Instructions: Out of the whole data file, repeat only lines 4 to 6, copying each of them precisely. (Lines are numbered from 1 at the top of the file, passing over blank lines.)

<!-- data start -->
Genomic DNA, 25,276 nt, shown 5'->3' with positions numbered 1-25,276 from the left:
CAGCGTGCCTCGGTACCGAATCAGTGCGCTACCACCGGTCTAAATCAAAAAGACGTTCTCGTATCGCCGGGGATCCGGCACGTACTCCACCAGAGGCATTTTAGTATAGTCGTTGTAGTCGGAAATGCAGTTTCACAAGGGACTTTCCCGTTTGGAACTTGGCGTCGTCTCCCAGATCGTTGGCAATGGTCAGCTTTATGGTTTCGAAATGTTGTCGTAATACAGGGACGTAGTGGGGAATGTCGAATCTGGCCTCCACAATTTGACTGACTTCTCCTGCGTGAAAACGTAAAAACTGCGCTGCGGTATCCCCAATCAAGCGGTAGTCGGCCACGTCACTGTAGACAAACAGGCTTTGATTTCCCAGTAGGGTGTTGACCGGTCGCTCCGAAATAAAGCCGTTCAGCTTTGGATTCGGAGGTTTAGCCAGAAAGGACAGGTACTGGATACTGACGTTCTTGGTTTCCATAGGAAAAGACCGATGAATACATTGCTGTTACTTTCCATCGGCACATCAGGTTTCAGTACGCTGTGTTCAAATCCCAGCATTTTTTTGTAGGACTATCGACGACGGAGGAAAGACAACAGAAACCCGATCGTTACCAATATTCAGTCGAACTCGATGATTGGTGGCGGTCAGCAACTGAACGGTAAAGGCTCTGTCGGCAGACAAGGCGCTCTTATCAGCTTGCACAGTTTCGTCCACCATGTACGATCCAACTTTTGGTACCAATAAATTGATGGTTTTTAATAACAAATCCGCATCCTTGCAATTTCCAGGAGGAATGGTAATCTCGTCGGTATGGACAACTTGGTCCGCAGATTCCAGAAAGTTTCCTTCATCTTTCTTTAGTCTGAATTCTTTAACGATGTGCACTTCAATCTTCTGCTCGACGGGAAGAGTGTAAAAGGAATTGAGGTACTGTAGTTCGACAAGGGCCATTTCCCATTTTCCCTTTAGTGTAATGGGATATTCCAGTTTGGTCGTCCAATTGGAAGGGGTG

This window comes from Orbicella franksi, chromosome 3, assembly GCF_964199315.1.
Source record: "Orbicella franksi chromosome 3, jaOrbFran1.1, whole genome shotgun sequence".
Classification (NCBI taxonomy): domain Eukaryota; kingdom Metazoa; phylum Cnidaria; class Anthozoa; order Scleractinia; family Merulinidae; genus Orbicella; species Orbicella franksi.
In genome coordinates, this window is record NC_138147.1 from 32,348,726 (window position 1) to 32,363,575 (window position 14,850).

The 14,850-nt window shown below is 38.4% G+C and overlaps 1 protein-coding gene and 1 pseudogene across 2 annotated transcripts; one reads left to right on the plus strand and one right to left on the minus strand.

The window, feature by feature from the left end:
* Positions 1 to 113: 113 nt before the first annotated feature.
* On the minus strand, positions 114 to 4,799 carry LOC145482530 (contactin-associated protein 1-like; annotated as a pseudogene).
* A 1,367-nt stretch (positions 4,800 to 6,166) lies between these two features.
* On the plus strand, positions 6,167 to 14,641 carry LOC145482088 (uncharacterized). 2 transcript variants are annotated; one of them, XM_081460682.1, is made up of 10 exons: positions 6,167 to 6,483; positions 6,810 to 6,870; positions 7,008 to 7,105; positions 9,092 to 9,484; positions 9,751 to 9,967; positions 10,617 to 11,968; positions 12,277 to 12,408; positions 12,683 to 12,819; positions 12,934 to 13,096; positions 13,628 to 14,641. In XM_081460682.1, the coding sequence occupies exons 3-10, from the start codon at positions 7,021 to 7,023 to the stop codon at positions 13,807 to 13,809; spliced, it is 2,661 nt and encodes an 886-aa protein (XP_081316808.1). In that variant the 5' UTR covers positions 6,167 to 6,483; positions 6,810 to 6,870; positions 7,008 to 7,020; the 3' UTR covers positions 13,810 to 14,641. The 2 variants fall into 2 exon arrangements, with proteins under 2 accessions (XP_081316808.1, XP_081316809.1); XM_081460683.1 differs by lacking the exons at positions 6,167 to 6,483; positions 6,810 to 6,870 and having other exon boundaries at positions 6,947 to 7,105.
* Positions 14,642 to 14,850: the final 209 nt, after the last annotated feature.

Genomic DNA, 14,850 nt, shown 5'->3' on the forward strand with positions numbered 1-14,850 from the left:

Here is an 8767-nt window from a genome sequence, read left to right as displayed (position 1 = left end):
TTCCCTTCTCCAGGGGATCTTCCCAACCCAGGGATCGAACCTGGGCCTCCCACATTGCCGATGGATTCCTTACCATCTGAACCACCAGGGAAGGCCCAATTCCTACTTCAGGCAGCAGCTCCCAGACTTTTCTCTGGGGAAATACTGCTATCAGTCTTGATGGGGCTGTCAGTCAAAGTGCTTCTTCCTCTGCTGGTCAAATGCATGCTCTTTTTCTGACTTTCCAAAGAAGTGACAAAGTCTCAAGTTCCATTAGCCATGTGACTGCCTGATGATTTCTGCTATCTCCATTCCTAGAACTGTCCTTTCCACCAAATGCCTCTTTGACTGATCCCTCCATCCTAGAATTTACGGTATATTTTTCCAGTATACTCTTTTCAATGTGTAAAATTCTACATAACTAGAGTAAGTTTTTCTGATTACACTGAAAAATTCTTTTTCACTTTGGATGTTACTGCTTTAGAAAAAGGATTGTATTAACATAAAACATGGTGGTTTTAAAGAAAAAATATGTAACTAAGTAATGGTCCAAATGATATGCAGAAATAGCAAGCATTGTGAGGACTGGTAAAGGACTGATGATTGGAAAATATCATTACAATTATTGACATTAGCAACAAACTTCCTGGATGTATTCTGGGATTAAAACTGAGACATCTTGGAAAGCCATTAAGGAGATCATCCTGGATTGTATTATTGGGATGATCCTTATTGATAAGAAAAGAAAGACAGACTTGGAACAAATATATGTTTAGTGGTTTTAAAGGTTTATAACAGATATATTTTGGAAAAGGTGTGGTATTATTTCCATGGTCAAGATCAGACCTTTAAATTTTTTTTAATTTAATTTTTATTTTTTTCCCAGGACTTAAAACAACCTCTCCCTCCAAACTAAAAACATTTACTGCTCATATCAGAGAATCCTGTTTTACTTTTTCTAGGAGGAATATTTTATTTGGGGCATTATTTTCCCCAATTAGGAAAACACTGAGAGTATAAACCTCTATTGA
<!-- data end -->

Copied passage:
Source record: "Orbicella franksi chromosome 3, jaOrbFran1.1, whole genome shotgun sequence".
Classification (NCBI taxonomy): domain Eukaryota; kingdom Metazoa; phylum Cnidaria; class Anthozoa; order Scleractinia; family Merulinidae; genus Orbicella; species Orbicella franksi.
In genome coordinates, this window is record NC_138147.1 from 32,348,726 (window position 1) to 32,363,575 (window position 14,850).